Including the effects of climate change on agriculture, the brief cited research projecting that yields from rain-fed agriculture in some North African countries could be reduced by up to 50 percent as soon as 2020. By 2080, Africa’s semi-arid land could increase from 5 percent now to 8 percent, it added.
Sea-level rise is another risk. An increase of 48cm by the end of this century could lead to storm surges and more intense rainstorms, as well as impacting fisheries and coastal eco-systems, according to the ACPC policy document.
Human health was mentioned as another area of concern, with adults and children facing dangers from more erratic weather conditions and infectious diseases such as malaria, African tick bite fever and leishmaniasis, the brief said. These patterns are already emerging in Ethiopia, and Kenya, it added.
Solutions to Africa’s climate change problems debated at the conference from Oct. 21 to 23 included making research more relevant to local needs, and adapting existing policies to cope better with climate change.
Local communities should be involved in developing climate change strategies, the negative impacts of adaptation measures considered, and regional rather than continental or international approaches to combat climate change drawn up, conference participants agreed.
LOW HOPES FOR WARSAW?
Some warned current plans to deal with climate change are not yet being fully implemented, let alone looking for new options.
Abdalla Hamdok, ECA’s deputy secretary, pointed to a tendency among rich countries to weaken their commitments - including a failure by some to sign up for the extension of the Kyoto Protocol at climate talks last year.
The principle of “common but differentiated responsibilities” which was the basis of climate negotiations in the 1990s – the concept that all countries must act to tackle climate change, but in proportion with their historic greenhouse gas emissions and ability to pay - seems to be under threat from developed nations, Hamdok added.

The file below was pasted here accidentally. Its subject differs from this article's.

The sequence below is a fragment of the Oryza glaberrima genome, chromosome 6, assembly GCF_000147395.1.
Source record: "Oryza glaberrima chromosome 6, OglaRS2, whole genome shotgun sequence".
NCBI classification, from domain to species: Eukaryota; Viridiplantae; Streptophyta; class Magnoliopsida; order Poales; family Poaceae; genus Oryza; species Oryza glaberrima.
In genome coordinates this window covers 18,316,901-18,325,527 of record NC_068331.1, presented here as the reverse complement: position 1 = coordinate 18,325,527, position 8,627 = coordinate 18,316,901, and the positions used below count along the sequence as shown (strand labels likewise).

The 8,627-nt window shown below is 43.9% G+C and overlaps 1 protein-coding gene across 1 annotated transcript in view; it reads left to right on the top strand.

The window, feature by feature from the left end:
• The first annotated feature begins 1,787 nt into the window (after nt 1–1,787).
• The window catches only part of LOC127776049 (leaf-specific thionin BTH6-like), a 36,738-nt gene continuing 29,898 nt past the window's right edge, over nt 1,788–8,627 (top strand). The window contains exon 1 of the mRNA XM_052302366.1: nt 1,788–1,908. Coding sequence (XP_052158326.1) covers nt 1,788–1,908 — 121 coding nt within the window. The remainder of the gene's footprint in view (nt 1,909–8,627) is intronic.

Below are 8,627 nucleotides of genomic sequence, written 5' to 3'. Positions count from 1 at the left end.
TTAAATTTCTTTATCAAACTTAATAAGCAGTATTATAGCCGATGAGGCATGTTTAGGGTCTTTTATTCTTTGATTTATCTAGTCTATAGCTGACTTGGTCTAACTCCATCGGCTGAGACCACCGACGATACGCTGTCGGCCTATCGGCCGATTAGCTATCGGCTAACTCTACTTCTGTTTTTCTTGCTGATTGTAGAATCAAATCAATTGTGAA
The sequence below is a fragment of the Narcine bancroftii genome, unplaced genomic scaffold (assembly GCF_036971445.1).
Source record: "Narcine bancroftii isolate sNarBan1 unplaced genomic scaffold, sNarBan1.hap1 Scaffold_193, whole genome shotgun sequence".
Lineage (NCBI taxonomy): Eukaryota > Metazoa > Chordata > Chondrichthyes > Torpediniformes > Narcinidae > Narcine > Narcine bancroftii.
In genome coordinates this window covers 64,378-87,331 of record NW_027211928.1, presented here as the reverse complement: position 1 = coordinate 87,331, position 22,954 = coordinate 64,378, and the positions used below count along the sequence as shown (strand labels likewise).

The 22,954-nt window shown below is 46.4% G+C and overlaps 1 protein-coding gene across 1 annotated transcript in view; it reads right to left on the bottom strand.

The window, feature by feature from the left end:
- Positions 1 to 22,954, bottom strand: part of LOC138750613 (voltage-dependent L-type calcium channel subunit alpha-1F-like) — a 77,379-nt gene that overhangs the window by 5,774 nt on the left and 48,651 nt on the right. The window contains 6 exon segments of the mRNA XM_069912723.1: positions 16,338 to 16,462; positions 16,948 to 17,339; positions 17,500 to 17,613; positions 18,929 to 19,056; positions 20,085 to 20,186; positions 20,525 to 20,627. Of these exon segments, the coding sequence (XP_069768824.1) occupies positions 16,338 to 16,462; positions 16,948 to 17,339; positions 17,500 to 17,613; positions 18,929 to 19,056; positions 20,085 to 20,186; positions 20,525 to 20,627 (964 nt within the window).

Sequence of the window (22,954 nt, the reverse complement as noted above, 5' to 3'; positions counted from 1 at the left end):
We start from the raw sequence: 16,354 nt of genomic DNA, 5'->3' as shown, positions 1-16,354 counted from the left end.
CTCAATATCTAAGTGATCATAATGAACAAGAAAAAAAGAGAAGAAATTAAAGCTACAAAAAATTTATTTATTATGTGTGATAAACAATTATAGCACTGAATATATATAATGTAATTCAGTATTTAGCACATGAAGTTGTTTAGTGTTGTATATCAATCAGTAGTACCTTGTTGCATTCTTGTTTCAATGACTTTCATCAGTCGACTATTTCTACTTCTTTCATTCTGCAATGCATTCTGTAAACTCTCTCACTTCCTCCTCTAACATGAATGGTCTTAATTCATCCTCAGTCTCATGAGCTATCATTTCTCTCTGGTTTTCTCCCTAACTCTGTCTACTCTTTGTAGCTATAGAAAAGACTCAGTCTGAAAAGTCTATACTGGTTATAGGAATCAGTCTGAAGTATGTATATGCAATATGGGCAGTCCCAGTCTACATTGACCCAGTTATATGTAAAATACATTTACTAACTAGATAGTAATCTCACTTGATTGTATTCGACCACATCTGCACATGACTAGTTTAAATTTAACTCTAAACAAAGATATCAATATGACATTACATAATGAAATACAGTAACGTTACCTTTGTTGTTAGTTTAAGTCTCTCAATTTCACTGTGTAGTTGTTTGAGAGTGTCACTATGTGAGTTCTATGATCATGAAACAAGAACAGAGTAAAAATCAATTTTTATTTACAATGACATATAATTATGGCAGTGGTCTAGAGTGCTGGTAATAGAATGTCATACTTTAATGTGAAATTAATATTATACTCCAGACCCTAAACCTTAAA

The Pan-African Climate Justice Alliance, meanwhile, raised concerns that African climate negotiators may be hobbled at November’s talks by a lack of political ambition.
Mithika Mwenda, PACJA’s secretary general, said a declaration made this month in Gaborone, Botswana, by a session of the African Ministerial Conference on the Environment (AMCEN) watered down several key issues, threatening the chances of reaching a binding climate deal that is in the interests of the African people.
Mwenda said goals of limiting global warming to below 1.5 degrees Celsius, and ensuring global emissions peak by 2020 and fall below 1990 levels by 2050 were omitted from the Gaborone declaration, despite being included in earlier documents.
The PACJA head also called for limits on the use of carbon offsetting by developed nations, which he said had allowed them to continue polluting by buying emission reduction credits.
And he urged climate negotiators in Warsaw to agree on an international mechanism to tackle loss and damage related to climate and change. This would contribute to “the creation of fair and equitable help for developing nations, especially in Africa, as the continent houses the most vulnerable population”, Mwenda said.
E.G. Woldegebriel is a journalist based in Addis Ababa with an interest in environmental issues.